I'm not here to sell my lube. I'm only passing on information to the dirt biking community. Is that not what this is here for?

Some people take things wrong...as evident by biznet's obvious blunder.
And take flinlock for another example...I wasn't dissing him one bit. I completely understood that he had mounted his new chain on a new Ironman sprocket. I simply stated that running a chain that is past safe service limit, with a hard rear sprocket, is a dangerous thing to do, as the sprocket will not give you warning when the chain is well worn.
But of course you have rude fools like greyracer who chime in and continue the contempt.
Why does he do this? I'll tell you why...he has blown smoke up the arses of folks here so long, and has them believing he is the savior of all things moto.
ANyone who goes against the grain of anything he says or does is the enemy, in his feeble mind.
But I can tell you that I'm probably as old if not older than this creep, and have seen and done things with machinery that he can't even imagine, while he's laying on his creeper lubing ball joints.
And as always he will throw mud in a thread, then try to be the final word and post something that resembles him knowing what he is talking about. Take his last post about elasticity of sideplates. He is almost right, but he is almost wrong as well. It is clear to me that he is providing information about elasticity that he got anecdotaly. I know this because his statements about this issue are not factual and flawed.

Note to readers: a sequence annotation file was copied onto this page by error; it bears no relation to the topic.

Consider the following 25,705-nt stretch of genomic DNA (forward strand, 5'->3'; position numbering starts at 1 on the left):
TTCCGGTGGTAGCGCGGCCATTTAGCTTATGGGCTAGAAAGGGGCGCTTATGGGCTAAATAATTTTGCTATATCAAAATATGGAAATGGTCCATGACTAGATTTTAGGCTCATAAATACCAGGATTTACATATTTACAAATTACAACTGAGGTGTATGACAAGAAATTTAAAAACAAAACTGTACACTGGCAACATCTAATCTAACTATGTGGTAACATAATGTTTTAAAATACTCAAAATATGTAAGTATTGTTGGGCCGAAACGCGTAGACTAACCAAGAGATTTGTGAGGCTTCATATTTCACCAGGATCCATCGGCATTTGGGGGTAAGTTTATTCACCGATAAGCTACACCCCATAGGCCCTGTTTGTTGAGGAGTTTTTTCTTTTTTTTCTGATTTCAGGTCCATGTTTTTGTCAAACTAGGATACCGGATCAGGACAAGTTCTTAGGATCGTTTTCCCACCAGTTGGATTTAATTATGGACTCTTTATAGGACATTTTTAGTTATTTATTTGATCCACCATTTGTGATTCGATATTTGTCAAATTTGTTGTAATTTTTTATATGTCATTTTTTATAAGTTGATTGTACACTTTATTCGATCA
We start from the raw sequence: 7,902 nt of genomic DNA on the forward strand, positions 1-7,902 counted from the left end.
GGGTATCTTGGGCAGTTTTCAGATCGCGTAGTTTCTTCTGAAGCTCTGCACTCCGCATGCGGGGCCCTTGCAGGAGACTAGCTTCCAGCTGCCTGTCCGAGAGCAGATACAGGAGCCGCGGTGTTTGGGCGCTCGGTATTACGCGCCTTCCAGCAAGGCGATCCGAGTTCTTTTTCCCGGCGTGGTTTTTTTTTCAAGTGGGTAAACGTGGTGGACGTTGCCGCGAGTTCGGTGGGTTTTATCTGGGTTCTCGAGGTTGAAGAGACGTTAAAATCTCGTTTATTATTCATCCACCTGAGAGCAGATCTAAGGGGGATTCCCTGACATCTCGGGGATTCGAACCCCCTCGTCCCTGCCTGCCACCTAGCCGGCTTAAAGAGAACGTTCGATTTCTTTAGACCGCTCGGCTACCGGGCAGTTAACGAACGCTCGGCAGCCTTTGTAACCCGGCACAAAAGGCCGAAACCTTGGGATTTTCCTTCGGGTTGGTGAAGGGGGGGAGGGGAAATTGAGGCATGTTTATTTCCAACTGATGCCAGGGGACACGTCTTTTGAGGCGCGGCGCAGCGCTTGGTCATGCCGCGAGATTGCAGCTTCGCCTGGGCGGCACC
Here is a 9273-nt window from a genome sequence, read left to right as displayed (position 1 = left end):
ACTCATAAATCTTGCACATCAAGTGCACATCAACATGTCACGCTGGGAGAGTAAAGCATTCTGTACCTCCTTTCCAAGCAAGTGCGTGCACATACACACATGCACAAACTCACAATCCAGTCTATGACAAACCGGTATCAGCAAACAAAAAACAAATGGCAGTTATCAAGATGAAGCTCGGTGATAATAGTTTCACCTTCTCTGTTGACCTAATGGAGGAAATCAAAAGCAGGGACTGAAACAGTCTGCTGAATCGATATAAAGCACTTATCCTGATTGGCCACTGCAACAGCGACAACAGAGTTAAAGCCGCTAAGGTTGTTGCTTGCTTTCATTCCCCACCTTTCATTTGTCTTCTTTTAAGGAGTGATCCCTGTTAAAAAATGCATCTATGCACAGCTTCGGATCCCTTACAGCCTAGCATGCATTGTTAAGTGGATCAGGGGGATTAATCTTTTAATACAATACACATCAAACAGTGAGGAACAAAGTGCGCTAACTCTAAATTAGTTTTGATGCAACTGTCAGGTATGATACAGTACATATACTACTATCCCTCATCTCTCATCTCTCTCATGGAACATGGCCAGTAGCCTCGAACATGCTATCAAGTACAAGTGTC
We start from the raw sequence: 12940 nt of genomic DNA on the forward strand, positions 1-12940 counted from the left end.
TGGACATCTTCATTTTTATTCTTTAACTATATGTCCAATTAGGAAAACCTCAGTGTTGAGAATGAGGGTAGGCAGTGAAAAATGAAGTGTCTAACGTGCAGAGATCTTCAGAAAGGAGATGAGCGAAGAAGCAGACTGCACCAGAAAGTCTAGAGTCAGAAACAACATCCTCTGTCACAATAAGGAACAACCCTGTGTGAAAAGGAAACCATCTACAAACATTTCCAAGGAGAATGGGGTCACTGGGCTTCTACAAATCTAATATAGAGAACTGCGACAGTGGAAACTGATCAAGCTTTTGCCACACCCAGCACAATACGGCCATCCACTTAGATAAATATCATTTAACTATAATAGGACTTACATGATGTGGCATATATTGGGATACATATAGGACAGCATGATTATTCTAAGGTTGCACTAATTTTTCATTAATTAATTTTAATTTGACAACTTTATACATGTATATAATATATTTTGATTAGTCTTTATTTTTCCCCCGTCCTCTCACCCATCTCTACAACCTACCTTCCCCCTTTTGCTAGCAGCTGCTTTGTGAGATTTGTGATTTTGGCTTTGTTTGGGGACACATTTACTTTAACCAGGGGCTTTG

But of course he states these items as if they were fact. And many buy it.

:D oh well...

Wow, you have a lot of time on your hands.

  • biznet1

Posted August 24, 2005 - 06:38 AM

#44

biznet,
It's like this, pal...
When you let your emotions get the best of you, it tends to make you look like an ass in the longrun. You have went out of your way to run your gator on this one, but you hace NO idea what you are talking about.

Here's the deal, in case you care.
I saw what you posted about the moly/teflon lube you tried. I did not comment, as I have never heard of the specific brand name you mentioned.
What you may not realize is, that I have been touting the benefits of using a lubricant that utilizes molybdenum disulfide (MoS2) as it's main source of lubrication. One of the lubes that my partner and I mfg and sell is a dry-film lubricant that uses a solvent carrier to carry moly to the friction points to protect from friction...EXACTLY LIKE THE LUBE YOU FOUND DOES.

The lube you found...was probably obtained from either a Walmart type store, and auto parts store, or a farm implement dealer/store. These places typically carry that type of lube, but most of these generic type moly lubes are not as fortified, as chain specific lubes are, with other products that are beneficial like corrosion inhibitors.

As you can clearly see, and as you should have clearly seen before you opened your rude piehole, is that I was NOT making fun of using such a product. I happen to know for a fact that you had good luck with the lube you found. Hell, it's what I have been trying to relay to people in the first place. Fluid film lubrication sucks for motorcycle chains of any venue. Dry-film lubrication has replaced the old school way of thinking in the industrial world. Most of the big timers in industry understand what I have been saying here about dry-films. They realize that simply using the proper lubricant will help their equipment last far longer than it did when using petroleum type (fluid film) type lubricants.